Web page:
Invictus

BY WILLIAM ERNEST HENLEY

Oh, hear a pensive captive’s prayer,
For liberty that sighs,
And never let thine heart be shut
Against the prisoner’s cries!

For here forlorn and sad I sit,
Within the wiry grate,
And tremble at the approaching morn
Which brings impending fate.

If e’er thy breast with freedom glowed,
And spurned a tyrant’s chain,
Let not thy strong oppressive force
A free-born mouse detain!

Oh, do not stain with guiltless blood
Thy hospitable hearth,
Nor triumph that thy wiles betrayed
A prize so little worth.

The scattered gleanings of a feast
My scanty meals supply –
But if thine unrelenting heart
That slender boon deny,

The cheerful light, the vital air,
Are blessings widely given;
Let Nature’s commoners enjoy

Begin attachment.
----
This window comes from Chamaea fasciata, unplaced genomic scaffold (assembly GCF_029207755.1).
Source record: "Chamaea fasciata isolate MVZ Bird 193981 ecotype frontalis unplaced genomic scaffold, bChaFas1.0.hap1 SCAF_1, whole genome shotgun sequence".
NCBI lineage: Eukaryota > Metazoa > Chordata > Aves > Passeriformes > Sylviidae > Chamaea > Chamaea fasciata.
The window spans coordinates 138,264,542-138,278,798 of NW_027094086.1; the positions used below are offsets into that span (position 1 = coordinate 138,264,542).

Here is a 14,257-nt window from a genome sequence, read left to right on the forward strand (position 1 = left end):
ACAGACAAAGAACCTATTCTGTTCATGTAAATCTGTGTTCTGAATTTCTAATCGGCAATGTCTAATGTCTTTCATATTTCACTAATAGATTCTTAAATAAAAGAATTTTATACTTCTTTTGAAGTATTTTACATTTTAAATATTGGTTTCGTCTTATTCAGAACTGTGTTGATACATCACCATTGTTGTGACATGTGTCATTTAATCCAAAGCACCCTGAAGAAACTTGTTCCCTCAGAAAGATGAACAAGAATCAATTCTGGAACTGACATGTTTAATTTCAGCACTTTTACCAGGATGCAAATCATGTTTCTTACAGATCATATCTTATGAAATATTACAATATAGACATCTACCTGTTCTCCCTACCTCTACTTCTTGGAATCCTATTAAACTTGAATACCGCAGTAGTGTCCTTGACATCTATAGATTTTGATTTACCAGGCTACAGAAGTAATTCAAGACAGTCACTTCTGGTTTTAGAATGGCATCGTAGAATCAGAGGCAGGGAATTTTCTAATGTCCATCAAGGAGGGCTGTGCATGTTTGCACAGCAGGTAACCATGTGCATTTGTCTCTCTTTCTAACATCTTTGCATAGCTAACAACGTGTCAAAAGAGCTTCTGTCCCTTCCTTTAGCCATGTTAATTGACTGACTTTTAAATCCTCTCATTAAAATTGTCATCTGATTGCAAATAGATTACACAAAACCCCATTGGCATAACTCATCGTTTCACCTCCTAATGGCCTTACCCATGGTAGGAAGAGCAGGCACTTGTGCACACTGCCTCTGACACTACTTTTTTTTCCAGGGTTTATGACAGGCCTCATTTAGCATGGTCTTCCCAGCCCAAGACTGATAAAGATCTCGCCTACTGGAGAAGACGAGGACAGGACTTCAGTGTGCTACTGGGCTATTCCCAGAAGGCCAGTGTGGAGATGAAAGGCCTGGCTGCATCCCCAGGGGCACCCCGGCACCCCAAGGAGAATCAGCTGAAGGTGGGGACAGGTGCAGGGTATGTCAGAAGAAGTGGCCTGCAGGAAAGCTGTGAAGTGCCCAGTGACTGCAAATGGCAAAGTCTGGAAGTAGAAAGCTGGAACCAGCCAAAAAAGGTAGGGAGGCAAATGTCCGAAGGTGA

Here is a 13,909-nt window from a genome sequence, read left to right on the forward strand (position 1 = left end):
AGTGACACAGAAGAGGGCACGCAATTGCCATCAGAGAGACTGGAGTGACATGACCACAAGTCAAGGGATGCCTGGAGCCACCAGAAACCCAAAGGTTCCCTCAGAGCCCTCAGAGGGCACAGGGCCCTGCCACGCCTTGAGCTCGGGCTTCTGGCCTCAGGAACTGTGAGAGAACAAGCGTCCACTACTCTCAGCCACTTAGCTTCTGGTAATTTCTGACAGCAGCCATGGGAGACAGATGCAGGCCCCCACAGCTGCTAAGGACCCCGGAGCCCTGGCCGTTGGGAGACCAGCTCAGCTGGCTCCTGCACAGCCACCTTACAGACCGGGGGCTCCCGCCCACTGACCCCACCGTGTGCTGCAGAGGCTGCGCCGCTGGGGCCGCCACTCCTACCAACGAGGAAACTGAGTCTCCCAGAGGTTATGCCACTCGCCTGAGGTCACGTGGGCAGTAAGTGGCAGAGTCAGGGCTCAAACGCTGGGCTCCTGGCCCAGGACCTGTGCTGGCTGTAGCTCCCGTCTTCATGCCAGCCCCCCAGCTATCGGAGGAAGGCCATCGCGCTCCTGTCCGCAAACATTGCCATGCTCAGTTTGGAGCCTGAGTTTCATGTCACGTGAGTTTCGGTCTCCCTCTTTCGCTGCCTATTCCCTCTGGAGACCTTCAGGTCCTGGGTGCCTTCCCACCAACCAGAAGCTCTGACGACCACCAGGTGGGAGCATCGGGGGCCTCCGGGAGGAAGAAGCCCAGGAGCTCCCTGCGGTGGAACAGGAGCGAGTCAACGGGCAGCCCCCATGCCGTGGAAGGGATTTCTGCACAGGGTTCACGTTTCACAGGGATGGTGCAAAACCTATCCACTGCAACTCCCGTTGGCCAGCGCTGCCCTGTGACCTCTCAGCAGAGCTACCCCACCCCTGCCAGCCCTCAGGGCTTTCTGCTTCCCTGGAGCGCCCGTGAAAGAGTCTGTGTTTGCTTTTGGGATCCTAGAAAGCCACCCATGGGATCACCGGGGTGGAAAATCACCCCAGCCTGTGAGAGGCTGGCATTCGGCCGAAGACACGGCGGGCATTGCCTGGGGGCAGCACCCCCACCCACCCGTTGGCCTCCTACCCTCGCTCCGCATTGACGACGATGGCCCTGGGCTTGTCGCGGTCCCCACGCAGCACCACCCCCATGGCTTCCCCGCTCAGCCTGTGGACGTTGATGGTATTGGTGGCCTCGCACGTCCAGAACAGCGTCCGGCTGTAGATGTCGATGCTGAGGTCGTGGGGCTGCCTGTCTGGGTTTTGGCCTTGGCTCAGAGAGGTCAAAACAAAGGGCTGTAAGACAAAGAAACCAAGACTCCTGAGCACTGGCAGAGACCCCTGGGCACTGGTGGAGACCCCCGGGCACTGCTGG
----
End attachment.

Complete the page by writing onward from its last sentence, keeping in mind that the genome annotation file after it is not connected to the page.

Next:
The common gifts of Heaven.

The well-taught philosophic mind
To all compassion gives;
Casts round the world an equal eye,
And feels for all that lives.

If mind, as ancient sages taught,
A never-dying flame,
Still shifts through matter’s varying forms,
In every form the same,

Beware, lest in the worm you crush,
A brother’s soul you find;
And tremble lest thy luckless hand
Dislodge a kindred mind.

Or, if this transient gleam of day
Be all of life we share,
Let pity plead within thy breast
That little all to spare.

So may thy hospitable board
With health and peace be crowned,
And every charm of heartfelt ease
Beneath thy roof be found.

So when unseen destruction lurks,
Which mice like men may share,
May some kind angel clear thy path,
And break the hidden snare.

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